N.H. House chief of staff releases more complaints of harassment in the State House

  • Few attended a legislative harassment seminar in the State House in February 2018. Ethan DeWitt / Monitor file

Monitor staff
Published: 8/1/2018 11:29:43 PM

The New Hampshire House received seven complaints of harassment by members and staff working at the State House this year – six more than had been previously disclosed, the office said Wednesday.

Staff members have accused representatives of hostile work relationships and repeated intimidation tactics. Lawmakers have accused lobbyists – and other lawmakers – of aggressive comments and behavior. In one case, House and Senate chiefs of staff have stepped in to resolve inappropriate comments made between State House employees.

Under House rules, all complaints involving House members are made to Chief of Staff Terry Pfaff, who then is tasked with talking to witnesses and working with the relevant parties to find solutions. On Wednesday, responding to requests from the Monitor and other news outlets, Pfaff released a series of memos filed detailing those investigations, with names and identifying information redacted.

The complaints come during a year of increased awareness of sexual harassment in the workplace, and after a string of accusations of lawmaker misconduct in New Hampshire. Some complaints referred to long-established patterns that dated back months or a year. Others made accusations concerning one-time acts that left a mark. In revealing the records, Pfaff emphasized his office’s commitment to investigate all charges.

“This administration’s got zero tolerance for harassment of any sort in our building and our workplace,” he said. “So I want to encourage people to be able to report things if they see them.”

Responding to the records, Amanda Grady Sexton, public affairs director for the New Hampshire Coalition Against Domestic and Sexual Violence, which advocates for harassment and abuse victims, praised “those who bring this issue to light by reporting unacceptable behavior.”

But, she added: “We urge Leadership to continue to work to ensure that victims of harassment feel encouraged to come forward, that those who witness harassment intervene, and that there is accountability for those who create an unsafe work environment in the State House.”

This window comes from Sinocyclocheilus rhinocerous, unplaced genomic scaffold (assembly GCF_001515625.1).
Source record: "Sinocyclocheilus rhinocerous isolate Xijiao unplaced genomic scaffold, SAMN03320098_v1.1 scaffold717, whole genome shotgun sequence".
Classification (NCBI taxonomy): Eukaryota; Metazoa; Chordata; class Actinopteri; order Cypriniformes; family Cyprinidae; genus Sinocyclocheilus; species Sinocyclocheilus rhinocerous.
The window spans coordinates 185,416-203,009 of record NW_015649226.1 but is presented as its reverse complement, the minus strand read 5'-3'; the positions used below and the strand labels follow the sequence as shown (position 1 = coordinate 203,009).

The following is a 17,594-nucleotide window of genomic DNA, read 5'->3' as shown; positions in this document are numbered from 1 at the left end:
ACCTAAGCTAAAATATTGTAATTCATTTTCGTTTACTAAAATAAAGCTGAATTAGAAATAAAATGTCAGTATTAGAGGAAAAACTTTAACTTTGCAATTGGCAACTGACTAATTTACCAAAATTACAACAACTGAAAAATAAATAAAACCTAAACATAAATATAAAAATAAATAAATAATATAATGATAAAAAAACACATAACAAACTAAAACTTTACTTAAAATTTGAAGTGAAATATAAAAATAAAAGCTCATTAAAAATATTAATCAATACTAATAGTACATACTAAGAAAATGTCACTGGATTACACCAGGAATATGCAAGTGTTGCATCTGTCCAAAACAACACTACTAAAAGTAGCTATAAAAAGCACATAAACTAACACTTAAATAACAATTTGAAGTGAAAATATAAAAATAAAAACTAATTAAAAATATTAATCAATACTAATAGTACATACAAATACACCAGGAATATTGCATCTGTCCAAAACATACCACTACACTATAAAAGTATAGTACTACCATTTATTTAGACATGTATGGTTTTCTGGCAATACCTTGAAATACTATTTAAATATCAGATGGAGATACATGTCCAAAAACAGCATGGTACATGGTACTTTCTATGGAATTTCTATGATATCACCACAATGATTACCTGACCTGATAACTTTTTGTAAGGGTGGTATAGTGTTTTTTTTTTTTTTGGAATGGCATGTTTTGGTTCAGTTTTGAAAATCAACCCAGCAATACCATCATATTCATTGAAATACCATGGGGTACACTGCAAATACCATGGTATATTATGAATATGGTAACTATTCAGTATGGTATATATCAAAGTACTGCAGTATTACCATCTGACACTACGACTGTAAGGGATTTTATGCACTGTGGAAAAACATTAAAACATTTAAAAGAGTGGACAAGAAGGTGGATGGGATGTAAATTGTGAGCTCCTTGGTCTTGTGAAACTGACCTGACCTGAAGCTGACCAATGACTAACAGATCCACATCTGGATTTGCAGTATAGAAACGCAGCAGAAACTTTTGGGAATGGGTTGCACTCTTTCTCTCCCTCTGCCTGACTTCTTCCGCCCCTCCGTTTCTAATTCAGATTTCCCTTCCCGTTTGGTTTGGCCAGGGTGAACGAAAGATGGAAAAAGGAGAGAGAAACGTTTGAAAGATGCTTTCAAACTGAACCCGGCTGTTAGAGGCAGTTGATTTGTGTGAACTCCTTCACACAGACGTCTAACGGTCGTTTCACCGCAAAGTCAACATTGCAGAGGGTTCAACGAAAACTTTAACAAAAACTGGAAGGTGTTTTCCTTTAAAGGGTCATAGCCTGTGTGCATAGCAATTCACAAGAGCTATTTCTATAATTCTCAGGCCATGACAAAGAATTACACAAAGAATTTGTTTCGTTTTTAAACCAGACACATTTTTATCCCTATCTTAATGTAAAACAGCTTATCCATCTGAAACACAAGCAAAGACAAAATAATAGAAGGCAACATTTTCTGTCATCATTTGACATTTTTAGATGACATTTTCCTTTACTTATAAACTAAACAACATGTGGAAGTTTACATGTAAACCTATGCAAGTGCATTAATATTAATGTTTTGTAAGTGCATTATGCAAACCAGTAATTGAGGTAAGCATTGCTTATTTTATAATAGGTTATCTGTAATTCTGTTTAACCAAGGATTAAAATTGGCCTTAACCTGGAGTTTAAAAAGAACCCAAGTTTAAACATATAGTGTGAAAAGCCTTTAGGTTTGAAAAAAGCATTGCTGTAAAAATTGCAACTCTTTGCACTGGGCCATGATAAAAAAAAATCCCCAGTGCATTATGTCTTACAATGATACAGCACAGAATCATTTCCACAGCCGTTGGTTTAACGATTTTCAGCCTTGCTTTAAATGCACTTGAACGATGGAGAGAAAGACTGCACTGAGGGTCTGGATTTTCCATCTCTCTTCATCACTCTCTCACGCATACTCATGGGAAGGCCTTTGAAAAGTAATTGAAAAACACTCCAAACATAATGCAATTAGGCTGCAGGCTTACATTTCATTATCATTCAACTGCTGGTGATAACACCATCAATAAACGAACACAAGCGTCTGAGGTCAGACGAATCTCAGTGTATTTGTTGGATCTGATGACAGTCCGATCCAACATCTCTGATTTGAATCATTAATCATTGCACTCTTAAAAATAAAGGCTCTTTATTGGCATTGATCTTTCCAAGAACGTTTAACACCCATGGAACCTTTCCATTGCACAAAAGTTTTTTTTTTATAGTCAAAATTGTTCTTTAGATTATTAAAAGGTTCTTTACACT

A pattern of hostility

On April 26, a staff member was on the receiving end of a targeted comment by a representative, part of what she said was a “pattern of behavior which has led to a hostile work environment.” According to an attached – and redacted – memo submitted to Pfaff by that staff person, the representative had consistently made derogatory comments against her, calling her “the old bat” and the “granny in the corner.” The comments, made both when she was in the room and when she was not, had “been ongoing for more than a year.”

The comments had been made in front of other staff members and in front of guests, the staffer reported. In a separate memo, other staffers interviewed confirmed the comments, adding that the representative had called the complainant the “old ogre.”

“His statements about me have been pervasive enough to create a work environment that is meant to be intimidating and abusive,” the complainant wrote to Pfaff.

On April 26 – another voting day in the House – the member entered the office and addressed his comment to another representative in the room. “If you want to have a fun day, just walk into the room and tell (redacted) ‘I’m male – and I suck.’ Because she hates all men.”

The staffer didn’t appreciate it, walking over to the representative and asking him “What?”

“I’m just messing with you,” he replied to her.

“Yes, you are,” she said and left the room, according to the memo.

Citing the year’s worth of behavior, she filed the complaint.

“If this continues,” she added at the end of her submission, “my next step will be to seek legal counsel.”